All WPA officials, from Washington down through the State and district offices, were Federal employees. The project workers, too, were paid by the Federal Government through checks issued by the Treasury Department.
Materials and equipment that were required for administrative use or that were supplied by the WPA to assist in project operations were bought through the Procurement Division of the Treasury Department.
Because of these Federal controls, the WPA is usually referred to as a Federal program. Use of this term, however, has tended to obscure the fact that the work program of the WPA was actually a cooperative Federal-State-local arrangement.
There was more Federal control than under the FERA program, but States and localities still continued to have very large responsibilities under the WPA program.
For example, the determination of the eligibility of applicants for employment on WPA projects was designed to be the responsibility of State and local welfare agencies.
The WPA and State and Local Relief Agencies
The liquidation of the FERA, which was effected as rapidly as was feasible after July 1, 1935, meant that the Federal Government ceased to donate relief funds to the State emergency relief administrations.
The State emergency relief administrations and their local branches remained intact in most States, operating with State and local relief funds. These relief agencies were asked by the Federal Government to cooperate with the WPA by certifying those relief clients who were eligible for WPA employment.
The standards of eligibility were set by the WPA, and the final determination of eligibility was eventually made a Federal, instead of a local, responsibility. However, the local relief agencies usually performed the real screening process, investigating and certifying the need of applicants and their suitability for WPA project employment.
Sponsorship of WPA Projects
The planning and operation of WPA projects Illustrates the Important responsibilities of local governments under the program. Projects sponsored by State agencies and by other Federal agencies were only a small part of the program. The vast majority of the projects were planned and initiated by county, city, township, and village governments and their various agencies. [ ]
Although suggestions for local projects suitable for pro- viding employment for the needy unemployed might come from civic organizations, private citizens, or WPA officials, as well as from local public officials, formal proposals for the operation of WPA projects had to be made by a public agency legally empowered to sponsor the work proposed.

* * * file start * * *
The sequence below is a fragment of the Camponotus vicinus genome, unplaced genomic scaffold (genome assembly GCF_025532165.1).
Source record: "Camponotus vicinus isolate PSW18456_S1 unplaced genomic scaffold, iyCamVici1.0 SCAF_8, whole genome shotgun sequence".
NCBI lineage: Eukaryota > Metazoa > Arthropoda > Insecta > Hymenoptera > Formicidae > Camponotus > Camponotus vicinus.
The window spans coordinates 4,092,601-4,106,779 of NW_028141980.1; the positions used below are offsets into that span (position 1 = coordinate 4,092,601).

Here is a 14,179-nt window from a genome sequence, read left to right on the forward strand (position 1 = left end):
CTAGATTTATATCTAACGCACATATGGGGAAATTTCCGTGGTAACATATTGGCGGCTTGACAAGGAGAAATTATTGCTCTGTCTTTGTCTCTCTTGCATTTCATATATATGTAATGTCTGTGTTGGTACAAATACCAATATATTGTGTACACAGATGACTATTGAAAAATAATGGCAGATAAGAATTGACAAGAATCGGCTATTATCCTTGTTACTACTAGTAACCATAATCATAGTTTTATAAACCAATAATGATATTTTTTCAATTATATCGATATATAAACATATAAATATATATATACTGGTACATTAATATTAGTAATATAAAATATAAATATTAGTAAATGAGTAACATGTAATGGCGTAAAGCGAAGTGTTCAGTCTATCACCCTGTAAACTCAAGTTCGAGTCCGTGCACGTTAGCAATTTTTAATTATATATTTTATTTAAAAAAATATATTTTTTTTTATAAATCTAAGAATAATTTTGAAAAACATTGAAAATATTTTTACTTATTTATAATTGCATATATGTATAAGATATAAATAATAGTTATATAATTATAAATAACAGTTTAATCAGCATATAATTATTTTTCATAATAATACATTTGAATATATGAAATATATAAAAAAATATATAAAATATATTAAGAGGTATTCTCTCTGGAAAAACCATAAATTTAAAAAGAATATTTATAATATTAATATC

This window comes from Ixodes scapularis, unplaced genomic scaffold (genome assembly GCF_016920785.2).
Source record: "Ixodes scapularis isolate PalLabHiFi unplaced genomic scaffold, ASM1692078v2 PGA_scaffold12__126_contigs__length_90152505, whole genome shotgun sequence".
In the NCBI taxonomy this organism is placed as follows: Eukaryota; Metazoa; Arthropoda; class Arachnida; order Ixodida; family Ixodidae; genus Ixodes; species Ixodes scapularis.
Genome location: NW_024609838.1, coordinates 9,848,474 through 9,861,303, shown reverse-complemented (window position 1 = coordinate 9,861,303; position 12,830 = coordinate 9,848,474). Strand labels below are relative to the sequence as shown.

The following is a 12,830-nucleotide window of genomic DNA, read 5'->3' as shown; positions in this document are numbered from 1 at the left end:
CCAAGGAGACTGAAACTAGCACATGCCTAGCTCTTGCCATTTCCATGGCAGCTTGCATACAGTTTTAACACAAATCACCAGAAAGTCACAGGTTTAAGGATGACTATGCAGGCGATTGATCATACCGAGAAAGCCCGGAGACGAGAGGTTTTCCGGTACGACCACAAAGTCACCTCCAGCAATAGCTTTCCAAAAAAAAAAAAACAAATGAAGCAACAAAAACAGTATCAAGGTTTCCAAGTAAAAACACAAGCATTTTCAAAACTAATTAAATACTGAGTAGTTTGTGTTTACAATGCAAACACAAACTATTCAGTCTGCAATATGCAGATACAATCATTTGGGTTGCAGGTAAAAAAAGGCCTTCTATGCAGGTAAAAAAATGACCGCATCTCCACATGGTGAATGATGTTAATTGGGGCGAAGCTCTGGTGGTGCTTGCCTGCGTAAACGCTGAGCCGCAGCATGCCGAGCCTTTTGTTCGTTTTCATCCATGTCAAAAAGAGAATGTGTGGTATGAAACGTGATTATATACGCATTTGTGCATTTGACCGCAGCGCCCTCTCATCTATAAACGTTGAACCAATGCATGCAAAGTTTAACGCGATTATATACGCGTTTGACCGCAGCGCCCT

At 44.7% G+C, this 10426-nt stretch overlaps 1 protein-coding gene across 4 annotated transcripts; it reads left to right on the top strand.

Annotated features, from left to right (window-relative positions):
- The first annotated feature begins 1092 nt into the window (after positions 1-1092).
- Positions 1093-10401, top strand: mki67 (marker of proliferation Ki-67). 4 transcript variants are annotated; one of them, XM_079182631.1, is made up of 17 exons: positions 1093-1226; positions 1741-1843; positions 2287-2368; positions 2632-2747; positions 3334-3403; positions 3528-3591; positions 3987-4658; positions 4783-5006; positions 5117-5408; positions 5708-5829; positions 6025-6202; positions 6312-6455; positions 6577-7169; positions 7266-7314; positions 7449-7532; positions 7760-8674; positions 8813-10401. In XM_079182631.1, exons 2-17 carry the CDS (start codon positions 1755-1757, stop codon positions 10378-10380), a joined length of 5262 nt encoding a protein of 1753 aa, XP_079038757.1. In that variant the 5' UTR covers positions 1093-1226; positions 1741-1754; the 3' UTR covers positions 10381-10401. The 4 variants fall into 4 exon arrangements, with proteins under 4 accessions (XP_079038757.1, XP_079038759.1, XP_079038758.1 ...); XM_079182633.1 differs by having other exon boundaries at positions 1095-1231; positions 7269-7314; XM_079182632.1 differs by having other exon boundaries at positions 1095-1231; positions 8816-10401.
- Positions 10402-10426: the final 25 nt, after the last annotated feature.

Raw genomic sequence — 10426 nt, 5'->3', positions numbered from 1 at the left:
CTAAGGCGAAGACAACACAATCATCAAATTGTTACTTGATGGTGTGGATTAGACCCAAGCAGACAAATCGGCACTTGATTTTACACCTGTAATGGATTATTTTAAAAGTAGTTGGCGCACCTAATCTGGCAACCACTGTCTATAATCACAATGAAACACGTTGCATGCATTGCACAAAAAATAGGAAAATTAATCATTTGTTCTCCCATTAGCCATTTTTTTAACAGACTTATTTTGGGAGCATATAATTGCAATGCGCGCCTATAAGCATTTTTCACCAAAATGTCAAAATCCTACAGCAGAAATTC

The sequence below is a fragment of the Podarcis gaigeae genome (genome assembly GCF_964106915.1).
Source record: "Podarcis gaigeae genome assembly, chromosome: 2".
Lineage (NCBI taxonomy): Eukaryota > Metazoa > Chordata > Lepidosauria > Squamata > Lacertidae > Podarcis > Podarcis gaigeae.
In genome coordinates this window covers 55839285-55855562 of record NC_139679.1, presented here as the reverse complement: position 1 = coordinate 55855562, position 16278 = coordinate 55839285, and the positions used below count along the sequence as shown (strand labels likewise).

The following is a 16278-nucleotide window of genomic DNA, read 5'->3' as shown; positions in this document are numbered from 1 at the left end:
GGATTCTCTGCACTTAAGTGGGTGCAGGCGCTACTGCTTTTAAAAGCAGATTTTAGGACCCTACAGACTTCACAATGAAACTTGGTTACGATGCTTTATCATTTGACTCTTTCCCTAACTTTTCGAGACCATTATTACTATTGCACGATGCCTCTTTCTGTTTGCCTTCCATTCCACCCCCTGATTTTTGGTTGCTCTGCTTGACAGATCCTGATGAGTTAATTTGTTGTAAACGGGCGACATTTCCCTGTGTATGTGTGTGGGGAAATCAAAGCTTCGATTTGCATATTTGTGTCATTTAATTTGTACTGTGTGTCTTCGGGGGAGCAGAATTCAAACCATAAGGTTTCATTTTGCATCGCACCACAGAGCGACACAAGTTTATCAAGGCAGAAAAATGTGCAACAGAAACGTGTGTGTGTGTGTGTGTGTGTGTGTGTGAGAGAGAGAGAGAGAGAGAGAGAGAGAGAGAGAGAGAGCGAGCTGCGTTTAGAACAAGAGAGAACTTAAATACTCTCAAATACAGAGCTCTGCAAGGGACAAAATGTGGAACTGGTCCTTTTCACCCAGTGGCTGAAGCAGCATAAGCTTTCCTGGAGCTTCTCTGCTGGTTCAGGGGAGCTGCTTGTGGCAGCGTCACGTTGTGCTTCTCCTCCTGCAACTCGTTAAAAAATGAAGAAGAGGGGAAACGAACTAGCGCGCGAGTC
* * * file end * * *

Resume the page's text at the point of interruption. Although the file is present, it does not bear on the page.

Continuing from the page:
A project proposal had to show the estimated cost of the proposed work, and what part of the cost the sponsor was prepared to bear; it also had to show the amount and kinds of labor required. A proposal for a construction project had to be accompanied by preliminary engineering plans and sketches.
The sponsors of WPA projects had to agree to provide the engineering plans and specifications because they were responsible for the architectural and engineering features of such projects.
The sponsors of all projects also agreed to complete the project or a useful unit of the project if for any reason the project could not be completed by the WPA.
The projects when completed belonged to the sponsors. No Federal funds were provided for the purchase of land, and the sponsors agreed to maintain and operate the completed project at their own expense.
All proposals were forwarded by the sponsors to the State WPA office. There they were reviewed to ascertain whether or not the work proposed was eligible under the Federal law authorizing WPA operations and whether or not the proposal complied with WPA regulations.
If a proposal was found acceptable, It was used as the basis of a project application, which was a formal request by the State administrator for authority to spend Federal funds on the work described.
The project applications were then sent to the Washington office of the WPA, where they were reviewed and approved or disapproved. Final approval was given by the President.